As island said tile looks like it has plenty of life left. If I was giving you a proposal it would be to remove all tile in that section, install all new underlayment, replace all flashings including wall and cricket, and reinstall existing or new tile. In my opinion when dealing with a complex situation like you have everything needs to be redone to ensure the leak is fixed.


Besides natural rain fall and unless there is a two story gutter, Ton of water is coming off the two story roof
Flooding that wall corner and flowing directly under the tile.
It was doomed to begin with…


Thanks, MPA, for the feedback! The first option I listed in my initial post would include removing the existing flashing as well as repairing the underlayment. However, that company uses two layers of 30# Fontana paper. Is that material ok for concrete tile? Their Web site just mentions asphalt shingles for that paper. Fontana has another paper called VulcaSeal 30# which does mention it is for use with concrete tile. Is that the paper which should be used, or should only a self-adhering paper be used like the one from Boral? Once again, any feedback would be greatly appreciated!


The company should have no problem upgrading to a self sealing underlayment if you are willing to pay for it.


Thanks, again, MPA! If for some reason, they do not offer that option, should I insist on the VulcaSeal 30# from Fontana over the Fontana 30#? I have no issue paying for better paper whether it is the self-adhering type or the upgraded Fontana paper. Please let me know at your earliest convenience. Once again, thank you!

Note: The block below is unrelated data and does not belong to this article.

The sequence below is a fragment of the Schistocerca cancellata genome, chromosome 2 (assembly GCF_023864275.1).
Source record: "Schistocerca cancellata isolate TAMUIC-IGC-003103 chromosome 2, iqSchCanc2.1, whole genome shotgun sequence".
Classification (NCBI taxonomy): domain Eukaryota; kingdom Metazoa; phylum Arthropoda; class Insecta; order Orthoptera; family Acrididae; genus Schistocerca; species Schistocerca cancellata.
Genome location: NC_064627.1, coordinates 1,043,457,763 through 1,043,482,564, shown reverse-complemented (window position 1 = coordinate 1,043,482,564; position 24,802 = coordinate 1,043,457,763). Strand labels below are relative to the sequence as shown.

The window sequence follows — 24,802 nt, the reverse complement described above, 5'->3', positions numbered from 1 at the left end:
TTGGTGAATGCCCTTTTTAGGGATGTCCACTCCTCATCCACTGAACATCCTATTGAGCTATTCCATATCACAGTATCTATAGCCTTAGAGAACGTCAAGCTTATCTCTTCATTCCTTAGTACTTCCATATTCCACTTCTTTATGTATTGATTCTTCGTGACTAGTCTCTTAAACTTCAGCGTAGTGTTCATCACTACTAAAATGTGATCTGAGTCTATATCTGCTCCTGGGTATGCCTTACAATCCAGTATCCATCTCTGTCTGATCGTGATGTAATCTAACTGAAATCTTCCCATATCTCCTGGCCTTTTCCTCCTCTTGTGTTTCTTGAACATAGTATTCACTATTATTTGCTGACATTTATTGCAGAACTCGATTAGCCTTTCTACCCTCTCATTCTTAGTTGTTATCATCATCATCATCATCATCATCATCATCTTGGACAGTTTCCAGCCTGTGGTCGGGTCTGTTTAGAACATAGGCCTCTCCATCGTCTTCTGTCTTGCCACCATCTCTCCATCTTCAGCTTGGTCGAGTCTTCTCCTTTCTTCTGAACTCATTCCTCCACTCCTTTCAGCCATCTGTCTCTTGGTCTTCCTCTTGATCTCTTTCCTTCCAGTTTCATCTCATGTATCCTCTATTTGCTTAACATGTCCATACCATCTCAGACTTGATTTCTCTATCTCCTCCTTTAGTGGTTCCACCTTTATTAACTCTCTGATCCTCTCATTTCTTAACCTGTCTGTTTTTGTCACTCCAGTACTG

I just received a note that the proposal for option 1, which would replace J metal on wall and install new metal behind stucco, but not the cricket, and install 2 new layers of underlayment, includes using Fontana VulcaSeal 30#. Is this paper adequate, or should I ask them to give a price on using a self-adhering underlayment?


Things are five different in different parts of the country. North East here so we have lots if ice and snow, alot of slate and clay tile, not too much concrete tile. You shouldn’t pick a contractor based on what underlayment they propose but rather oh reputation, your confidence in there competence they know what they are doing, and that they will stand behind there work. Let then explain why they proposed what they did until you are confident they are doing the right job. Like I said earlier it’s a complicated section of roof you just need to have confidence in the guy you hire.


Thank you to everyone for all of the input regarding our roof! As MPA suggested, I will follow up with each company to make sure I fully understand how their proposed solution will address the water leak in those areas for good. Thanks, again!